My wife and I have been quilting now for the past 15 years, but only seriously for the past two. Because of that we both understand and consider ourselves to be new to quilting. We read a lot from books, blogs, and watch videos of how to accomplish what we would like to do.
While I don’t think of myself as methodical, I do view my wife’s method of trying new techniques as a bit of a gunslinger setting patterns and colors at odds and really letting her artistic talent out on a romp at times. We’ve talked at length about how we can be successful at this new love of ours called quilting and wanted to start at the beginning.
We’ve accomplished the ¼” seam, learned how important it was to follow directions until we knew where they were trying to go. We learned and experimented with quilt composition; determining what materials we wanted to use and how colors would go together best within the design. I did quite a bit of research in regards to binding. Not only have I found a technique simple to use, the finished work comes out with clean corners every time. We learned some of the basic quilt blocks, flying geese, bear paw, and others. All while this was going on, our quilts began to look better and better. We didn’t learn what we know in a vacuum however, but from examining the many works from other quilters. We’ve extracted pattern ideas, color schemes, blogged techniques but most comes through our own trials and error.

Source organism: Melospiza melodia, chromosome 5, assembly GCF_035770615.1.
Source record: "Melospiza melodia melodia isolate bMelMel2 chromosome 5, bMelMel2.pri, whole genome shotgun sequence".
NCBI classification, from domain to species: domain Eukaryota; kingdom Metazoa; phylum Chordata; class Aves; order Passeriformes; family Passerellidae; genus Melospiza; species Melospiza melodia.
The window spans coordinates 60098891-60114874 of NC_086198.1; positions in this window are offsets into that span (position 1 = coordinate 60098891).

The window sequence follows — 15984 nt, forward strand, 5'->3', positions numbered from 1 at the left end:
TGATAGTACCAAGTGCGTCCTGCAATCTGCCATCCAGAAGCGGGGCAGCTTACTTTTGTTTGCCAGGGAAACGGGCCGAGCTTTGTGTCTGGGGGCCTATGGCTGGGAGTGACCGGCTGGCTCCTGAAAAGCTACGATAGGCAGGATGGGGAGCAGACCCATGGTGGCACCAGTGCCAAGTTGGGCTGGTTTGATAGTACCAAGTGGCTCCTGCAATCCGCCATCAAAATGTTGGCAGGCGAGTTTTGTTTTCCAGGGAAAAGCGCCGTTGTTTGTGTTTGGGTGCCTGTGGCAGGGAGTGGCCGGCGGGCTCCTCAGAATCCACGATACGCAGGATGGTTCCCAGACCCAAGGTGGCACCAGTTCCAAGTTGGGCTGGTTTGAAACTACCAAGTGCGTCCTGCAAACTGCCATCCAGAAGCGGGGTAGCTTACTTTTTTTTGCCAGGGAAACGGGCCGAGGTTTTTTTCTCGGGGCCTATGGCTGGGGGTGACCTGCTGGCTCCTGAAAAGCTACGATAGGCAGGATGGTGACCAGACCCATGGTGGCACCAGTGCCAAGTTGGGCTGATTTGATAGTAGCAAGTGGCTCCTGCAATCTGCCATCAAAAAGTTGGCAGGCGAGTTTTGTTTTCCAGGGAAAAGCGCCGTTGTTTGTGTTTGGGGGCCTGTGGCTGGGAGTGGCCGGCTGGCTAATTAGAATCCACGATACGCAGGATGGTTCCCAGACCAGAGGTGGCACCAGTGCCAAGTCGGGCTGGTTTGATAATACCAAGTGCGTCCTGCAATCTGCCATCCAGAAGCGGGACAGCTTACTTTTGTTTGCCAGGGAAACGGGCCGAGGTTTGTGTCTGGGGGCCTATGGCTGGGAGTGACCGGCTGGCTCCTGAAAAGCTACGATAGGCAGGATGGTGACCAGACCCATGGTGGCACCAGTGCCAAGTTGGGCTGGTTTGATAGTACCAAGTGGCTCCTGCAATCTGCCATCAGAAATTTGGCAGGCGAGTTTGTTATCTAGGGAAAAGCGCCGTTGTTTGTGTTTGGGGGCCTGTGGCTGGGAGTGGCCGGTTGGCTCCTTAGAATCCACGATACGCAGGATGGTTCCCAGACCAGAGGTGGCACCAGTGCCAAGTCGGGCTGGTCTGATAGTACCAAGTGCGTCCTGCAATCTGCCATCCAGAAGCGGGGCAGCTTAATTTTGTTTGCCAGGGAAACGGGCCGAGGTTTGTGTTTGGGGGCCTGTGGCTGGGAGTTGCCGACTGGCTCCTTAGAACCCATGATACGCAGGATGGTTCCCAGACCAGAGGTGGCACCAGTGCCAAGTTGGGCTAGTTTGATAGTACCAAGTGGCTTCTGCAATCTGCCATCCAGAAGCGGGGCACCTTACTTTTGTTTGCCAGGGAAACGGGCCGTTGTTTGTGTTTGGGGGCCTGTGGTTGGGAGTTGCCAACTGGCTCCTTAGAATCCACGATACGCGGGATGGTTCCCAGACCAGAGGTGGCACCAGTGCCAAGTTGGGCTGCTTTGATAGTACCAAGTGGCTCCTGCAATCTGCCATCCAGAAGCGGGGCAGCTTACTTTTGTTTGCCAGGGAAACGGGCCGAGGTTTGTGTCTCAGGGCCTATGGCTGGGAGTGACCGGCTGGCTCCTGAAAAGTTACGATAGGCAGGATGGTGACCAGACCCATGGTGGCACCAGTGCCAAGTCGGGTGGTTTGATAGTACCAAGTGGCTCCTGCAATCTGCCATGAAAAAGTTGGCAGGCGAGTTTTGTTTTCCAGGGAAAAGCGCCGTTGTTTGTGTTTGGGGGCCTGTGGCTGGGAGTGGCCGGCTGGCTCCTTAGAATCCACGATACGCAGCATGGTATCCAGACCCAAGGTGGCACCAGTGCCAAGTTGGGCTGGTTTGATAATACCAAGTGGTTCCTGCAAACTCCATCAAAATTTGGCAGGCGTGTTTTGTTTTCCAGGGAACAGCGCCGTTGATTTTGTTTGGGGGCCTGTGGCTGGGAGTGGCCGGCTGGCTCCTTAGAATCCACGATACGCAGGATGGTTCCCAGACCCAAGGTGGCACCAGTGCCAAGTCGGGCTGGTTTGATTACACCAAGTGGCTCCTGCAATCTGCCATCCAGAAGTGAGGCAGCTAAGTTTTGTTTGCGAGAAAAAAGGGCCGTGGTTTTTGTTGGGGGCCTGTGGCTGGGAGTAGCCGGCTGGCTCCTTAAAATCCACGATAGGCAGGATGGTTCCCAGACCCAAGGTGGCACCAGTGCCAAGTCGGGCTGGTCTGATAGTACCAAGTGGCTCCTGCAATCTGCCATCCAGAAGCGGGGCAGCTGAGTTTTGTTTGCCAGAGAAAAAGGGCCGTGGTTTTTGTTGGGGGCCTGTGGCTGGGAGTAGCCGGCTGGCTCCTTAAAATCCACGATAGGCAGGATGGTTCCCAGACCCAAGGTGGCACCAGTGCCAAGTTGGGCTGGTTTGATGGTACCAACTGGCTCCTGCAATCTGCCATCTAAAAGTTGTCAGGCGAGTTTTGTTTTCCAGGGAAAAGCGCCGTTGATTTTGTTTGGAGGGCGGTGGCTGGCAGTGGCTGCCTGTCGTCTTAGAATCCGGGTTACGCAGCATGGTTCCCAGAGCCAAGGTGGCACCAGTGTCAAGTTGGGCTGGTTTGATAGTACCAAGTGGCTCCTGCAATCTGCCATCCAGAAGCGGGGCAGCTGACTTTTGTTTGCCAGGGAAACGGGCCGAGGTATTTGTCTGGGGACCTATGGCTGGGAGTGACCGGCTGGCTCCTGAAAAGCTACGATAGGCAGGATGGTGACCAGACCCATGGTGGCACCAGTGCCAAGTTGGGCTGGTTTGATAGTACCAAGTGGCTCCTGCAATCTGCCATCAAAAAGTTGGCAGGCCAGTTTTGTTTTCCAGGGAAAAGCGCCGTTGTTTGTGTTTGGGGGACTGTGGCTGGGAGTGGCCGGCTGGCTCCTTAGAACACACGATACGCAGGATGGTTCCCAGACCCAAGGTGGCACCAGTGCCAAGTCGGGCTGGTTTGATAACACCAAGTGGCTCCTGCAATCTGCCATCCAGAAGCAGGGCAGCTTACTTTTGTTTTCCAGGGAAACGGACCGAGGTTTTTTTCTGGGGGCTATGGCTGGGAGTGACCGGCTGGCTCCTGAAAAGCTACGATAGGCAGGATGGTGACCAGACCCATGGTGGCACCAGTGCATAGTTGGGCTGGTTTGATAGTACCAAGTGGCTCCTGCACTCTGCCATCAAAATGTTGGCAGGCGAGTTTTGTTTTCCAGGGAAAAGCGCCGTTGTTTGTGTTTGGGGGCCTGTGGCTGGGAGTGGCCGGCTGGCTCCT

I do get frustrated at times when I’ve had to rip a seam for the third time, but can laugh at my mistakes also and soldier on even when I know that a square may still be a little off-kilter. My wife has said that this is one of the most valuable things that she has learned from me, that it’s okay to move past a mistake and not spend hours trying to attain perfection in a learning environment. My wife suggested that I take a moment and also talk about pinwheels… This for us was one of the most technically difficult/fun/frustrating things that we did.
Our 23-year-old daughter has been asking about making a quilt and has come down from Kansas to spend the next three weeks with us. She is familiar with a sewing machine but I think her expectations are a little more than her skill level. She looks at quilting as just sewing a lot of straight lines. As she described the quilt she wanted to make my eyes grew bigger and bigger. 80” x 110” paper pieced with non-traditional binding.
I wanted to be sure that I didn’t put her off quilting and ran across this website for tips to get your daughter involved in quilting:
After talking it through she is going to try something a little less intense for her first quilt though she is sticking to her guns on the size of the quilt. I think back on all of the different techniques I’ve learned and all that I have yet to learn and I can’t help but wish that she would let me work with her and begin at the beginning…